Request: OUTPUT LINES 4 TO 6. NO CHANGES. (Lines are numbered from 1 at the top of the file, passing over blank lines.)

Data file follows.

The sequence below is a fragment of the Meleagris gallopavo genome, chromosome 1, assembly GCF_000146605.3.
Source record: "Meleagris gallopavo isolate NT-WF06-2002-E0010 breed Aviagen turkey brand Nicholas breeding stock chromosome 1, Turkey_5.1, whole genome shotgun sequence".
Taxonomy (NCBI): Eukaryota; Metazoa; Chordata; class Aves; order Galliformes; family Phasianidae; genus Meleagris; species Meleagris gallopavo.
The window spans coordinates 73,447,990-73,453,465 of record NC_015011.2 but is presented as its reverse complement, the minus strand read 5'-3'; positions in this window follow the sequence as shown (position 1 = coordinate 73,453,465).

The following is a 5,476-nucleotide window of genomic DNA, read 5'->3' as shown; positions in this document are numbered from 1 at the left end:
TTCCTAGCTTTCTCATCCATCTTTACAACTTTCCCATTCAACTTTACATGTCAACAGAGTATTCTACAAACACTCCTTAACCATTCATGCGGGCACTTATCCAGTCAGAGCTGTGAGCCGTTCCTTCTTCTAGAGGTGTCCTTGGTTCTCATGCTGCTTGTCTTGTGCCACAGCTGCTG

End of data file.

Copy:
The window spans coordinates 73,447,990-73,453,465 of record NC_015011.2 but is presented as its reverse complement, the minus strand read 5'-3'; positions in this window follow the sequence as shown (position 1 = coordinate 73,453,465).

The following is a 5,476-nucleotide window of genomic DNA, read 5'->3' as shown; positions in this document are numbered from 1 at the left end:
TTCCTAGCTTTCTCATCCATCTTTACAACTTTCCCATTCAACTTTACATGTCAACAGAGTATTCTACAAACACTCCTTAACCATTCATGCGGGCACTTATCCAGTCAGAGCTGTGAGCCGTTCCTTCTTCTAGAGGTGTCCTTGGTTCTCATGCTGCTTGTCTTGTGCCACAGCTGCTG